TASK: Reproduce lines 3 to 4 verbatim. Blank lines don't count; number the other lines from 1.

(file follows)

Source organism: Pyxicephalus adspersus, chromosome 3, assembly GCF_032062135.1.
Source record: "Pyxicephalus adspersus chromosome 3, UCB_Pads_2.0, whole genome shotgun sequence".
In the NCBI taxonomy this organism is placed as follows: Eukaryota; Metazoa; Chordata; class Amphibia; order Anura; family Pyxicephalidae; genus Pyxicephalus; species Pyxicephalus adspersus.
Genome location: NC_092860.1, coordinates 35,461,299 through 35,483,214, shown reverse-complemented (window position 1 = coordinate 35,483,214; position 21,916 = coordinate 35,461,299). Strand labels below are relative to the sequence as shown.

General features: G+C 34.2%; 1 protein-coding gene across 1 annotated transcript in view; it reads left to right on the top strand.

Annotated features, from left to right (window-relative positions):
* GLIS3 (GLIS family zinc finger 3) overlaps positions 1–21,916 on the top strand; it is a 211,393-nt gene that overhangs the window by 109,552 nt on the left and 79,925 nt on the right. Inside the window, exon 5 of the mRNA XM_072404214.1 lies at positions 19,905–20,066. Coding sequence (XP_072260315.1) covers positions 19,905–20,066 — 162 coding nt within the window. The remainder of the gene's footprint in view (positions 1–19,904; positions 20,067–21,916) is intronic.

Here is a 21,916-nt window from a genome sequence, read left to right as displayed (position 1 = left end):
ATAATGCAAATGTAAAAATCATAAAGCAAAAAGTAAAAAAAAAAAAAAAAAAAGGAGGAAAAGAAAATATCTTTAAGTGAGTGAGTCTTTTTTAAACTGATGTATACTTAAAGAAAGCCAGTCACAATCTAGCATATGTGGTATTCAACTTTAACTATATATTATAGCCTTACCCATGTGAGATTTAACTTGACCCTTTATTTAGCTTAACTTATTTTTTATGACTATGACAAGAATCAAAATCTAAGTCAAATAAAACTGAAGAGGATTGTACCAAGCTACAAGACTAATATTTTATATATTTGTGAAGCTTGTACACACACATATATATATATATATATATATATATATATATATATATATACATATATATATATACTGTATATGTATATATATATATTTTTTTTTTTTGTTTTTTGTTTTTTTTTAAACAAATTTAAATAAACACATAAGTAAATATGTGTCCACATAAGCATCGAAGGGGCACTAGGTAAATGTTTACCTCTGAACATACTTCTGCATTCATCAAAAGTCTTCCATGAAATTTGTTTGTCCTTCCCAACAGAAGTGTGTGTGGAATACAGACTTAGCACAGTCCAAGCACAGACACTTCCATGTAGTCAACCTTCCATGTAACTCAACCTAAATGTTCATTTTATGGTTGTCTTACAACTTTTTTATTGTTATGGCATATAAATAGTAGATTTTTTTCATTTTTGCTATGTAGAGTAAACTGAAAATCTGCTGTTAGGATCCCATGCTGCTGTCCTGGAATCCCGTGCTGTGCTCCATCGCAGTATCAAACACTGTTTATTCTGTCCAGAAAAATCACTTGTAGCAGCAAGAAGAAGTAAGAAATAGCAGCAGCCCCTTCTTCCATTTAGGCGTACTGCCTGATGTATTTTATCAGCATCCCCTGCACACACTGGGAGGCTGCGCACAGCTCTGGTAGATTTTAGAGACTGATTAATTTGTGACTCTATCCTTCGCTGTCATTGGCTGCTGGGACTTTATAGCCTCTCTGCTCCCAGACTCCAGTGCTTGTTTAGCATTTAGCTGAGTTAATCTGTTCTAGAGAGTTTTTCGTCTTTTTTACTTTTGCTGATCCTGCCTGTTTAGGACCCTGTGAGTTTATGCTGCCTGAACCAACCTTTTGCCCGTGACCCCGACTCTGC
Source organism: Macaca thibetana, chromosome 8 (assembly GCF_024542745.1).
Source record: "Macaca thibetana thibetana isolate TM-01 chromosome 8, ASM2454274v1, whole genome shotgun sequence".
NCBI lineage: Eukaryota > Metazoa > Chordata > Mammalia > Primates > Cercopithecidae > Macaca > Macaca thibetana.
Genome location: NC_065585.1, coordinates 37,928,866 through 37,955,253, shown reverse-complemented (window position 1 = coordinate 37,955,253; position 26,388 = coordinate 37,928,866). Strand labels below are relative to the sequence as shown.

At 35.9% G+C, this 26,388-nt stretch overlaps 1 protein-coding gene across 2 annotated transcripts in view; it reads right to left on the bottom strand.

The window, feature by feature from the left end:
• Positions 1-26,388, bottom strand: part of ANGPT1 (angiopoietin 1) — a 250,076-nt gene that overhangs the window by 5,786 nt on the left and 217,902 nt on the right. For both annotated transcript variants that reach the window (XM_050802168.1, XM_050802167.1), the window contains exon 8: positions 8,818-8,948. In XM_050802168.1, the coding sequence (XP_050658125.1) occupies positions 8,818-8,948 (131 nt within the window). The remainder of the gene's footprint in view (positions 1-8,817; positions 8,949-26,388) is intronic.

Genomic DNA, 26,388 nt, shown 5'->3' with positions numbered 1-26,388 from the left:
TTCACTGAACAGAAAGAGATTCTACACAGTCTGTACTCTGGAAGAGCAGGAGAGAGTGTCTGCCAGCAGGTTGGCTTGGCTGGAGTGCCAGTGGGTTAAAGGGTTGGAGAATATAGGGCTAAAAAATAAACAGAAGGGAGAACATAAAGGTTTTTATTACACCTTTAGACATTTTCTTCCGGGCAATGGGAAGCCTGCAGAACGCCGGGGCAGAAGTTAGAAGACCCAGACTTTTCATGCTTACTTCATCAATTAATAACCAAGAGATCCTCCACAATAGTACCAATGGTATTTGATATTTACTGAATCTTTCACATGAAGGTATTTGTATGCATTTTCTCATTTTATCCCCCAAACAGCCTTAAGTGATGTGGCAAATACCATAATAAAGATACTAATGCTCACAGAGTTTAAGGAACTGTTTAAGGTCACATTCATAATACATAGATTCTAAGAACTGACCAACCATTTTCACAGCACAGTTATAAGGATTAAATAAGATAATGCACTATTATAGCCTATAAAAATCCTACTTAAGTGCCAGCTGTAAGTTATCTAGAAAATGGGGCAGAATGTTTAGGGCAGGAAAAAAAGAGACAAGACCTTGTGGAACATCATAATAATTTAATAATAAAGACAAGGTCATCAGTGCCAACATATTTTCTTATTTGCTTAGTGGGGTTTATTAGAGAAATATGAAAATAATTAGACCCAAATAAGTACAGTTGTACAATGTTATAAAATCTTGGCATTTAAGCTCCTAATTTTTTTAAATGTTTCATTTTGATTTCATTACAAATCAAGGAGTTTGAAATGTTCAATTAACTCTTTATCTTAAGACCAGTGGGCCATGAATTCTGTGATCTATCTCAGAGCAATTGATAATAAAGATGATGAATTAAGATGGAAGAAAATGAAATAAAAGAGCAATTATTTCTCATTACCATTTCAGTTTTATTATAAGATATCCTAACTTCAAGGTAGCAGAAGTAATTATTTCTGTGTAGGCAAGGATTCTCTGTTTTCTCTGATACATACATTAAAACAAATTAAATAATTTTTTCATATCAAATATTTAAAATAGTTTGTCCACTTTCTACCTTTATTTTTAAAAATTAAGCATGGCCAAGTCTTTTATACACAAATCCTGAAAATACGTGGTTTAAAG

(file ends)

In the NCBI taxonomy this organism is placed as follows: Eukaryota; Metazoa; Chordata; class Amphibia; order Anura; family Pyxicephalidae; genus Pyxicephalus; species Pyxicephalus adspersus.
Genome location: NC_092860.1, coordinates 35,461,299 through 35,483,214, shown reverse-complemented (window position 1 = coordinate 35,483,214; position 21,916 = coordinate 35,461,299). Strand labels below are relative to the sequence as shown.